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"Learning to stop, to just be, to come back to the treasure within us is what the spiritual journey is all about."
Jim Dreaver is a healer, teacher, and author of The Way of Harmony: Walking the Inner Path to Balance, Happiness, and Success, and other books.
He lives in northern California and is available for private consultation. You can visit his website at www.jimdreaver.com. (Site will open in a new window.)
Jim Dreaver, "A Glimpse of
In the summer of 1975, I was living in northern California. I had been on my spiritual path ever since a health crisis two years earlier, when late one night I thought I was having a heart attack. I had a lot of tightness in my chest, palpitations, pain in my left arm, difficulty breathing, extreme anxiety.
Somehow, I got through the night, but it began a process where for months I was afraid to go to sleep at night, afraid that I would stop breathing and die. When I would wake up the next morning, the first thing I would do was offer a prayer of thanks, for the fact that I was still alive.
Doctors assured me the problem was not my heart. There was nothing organically wrong with me. I figured out it was stress. I was just very uptight. I needed to learn to relax. I had always been somewhat mystically inclined anyway and, when young, had had a close relationship with God, the living, breathing mystery that I could actually sense and feel that was behind all of Creation.
I worked through my anxiety by getting into daily meditation, yoga, attending a few workshops, and reading books by Krishnamurti, Alan Watts, and Herman Hesse. I became an enlightenment junkie. Even though I still wasn’t quite sure how to describe what I was looking for, I knew it had something to do with inner peace, inner happiness. I’d tasted enough of that to know I wanted more.
On the morning in question, I had awoken early. The sun had just risen, and it was very quiet. A shaft of light poked its way through a chink in the blinds into the room. I noticed the dust motes dancing in it, and heard a dog bark, and then a mourning dove calling out, its haunting sound stirring something deep inside me.
Suddenly, everything inside me stopped. The thoughts in my mind, the residue of the night's dreams, the morning stiffness in my body, it all just dropped away, and I found myself in the most extraordinary state of stillness, of oneness with everything, I had ever known.
It was a totally spontaneous experience, if it can be called an experience, for it was out of time, and there was no "me" having the experience. There was just an indescribable feeling of silence, of peace, of fullness. It was as if a veil had been lifted from my consciousness, and I was seeing Reality for the very first time.
I was acutely aware of everything—the growing warmth of the morning light, the dust motes, a mocking bird that had just started singing outside, another dog barking from somewhere far away. It all fit so naturally together. How beautiful and magical life really was, I realized. Such grace, such harmony, such unity!
As I lay in bed, bathed in that presence, the thought entered my mind, "So, this is the freedom that all the spiritual teachers have been talking about." When I finally did get out of bed, I did so quietly, with extreme care. I didn't want to risk disturbing the silence. I didn't want to break the spell.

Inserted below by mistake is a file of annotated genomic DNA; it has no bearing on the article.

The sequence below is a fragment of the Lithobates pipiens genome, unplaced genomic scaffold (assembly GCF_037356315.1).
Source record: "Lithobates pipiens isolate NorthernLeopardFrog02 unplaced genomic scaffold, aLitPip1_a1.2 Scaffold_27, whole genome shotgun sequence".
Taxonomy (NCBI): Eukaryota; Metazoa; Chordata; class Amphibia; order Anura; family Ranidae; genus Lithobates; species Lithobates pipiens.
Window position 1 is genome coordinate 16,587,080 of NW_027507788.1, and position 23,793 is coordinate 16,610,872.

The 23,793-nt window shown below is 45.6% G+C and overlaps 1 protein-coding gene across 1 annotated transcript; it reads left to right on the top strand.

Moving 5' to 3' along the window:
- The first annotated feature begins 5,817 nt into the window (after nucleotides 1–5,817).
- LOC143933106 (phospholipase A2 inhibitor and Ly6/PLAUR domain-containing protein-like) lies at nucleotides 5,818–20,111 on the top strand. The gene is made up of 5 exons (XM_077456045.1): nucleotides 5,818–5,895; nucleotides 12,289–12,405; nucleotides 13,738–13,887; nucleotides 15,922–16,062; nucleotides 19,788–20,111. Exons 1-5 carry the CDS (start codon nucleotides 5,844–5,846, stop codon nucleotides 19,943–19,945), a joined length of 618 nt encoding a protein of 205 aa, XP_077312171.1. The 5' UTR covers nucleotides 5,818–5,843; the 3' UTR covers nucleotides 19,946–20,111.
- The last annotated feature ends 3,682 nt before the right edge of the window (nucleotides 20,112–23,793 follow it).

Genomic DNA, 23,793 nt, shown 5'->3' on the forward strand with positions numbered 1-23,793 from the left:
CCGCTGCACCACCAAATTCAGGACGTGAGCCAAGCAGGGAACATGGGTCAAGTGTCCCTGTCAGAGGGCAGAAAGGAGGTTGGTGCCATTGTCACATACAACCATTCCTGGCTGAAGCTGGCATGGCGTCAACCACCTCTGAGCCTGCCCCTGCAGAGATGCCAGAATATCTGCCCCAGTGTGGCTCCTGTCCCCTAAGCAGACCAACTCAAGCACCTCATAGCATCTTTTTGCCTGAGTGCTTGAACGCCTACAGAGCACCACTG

Although I did not yet fully comprehend what had happened to me, I knew I had been blessed. I had been given a glimpse of enlightenment, a moment of what in Zen is called satori. For a minute or two I had been shown that I truly was perfect as I was, and that the only problem in my life was all the mental and emotional baggage I had accumulated. The baggage wasn't even real, I saw. It was a figment, a "story" I had made up about myself, and for some reason persisted in holding onto.
What happened that summer's morning changed my life forever, although for the most part the change was subtle and gradual. It began a journey that took me down many paths, many roads as I sought to recapture that experience, to have it again, to find some way of keeping it. I had intuited that that peace and stillness, that timeless sense of being I had touched upon, was my real nature. I had never felt such a sense of well-being, such an all-pervading awareness of the utter goodness and rightness of life. Understandably, I wanted to live with that awareness all the time.
Some time after that day, a friend gave me a quote that came from one of the teachers in her Hindu meditation lineage. It put it up on my refrigerator, and kept it there for several years, so profoundly did it speak to me. Here’s what it said:
"When I looked in I found within me that which has been sought for ages by all mankind. We have been searching for it for many ages here and there, from one corner of the earth to the other, but we have found it only in our heart. Therefore do not search for your lost Beloved outside yourself. You will find him only in the recess of your heart."
In the years following my that glimpse of enlightenment I’d been gifted with, whenever I started to feel lost or in conflict, caught up in some worldly problem, whether to do with relationships, work, or money, I would read that quote, and it would remind me to come back to silence, presence, stillness. It would remind me to turn within, to soften my heart, to open up to the beauty and fullness of my own inner being.
That beauty is always here, within each of us. We really are what we are seeking. The paradox is that our very seeking, our yearning, our looking outwards, takes us away from it. Learning to stop, to just be, to come back to the treasure within us is what the spiritual journey is all about.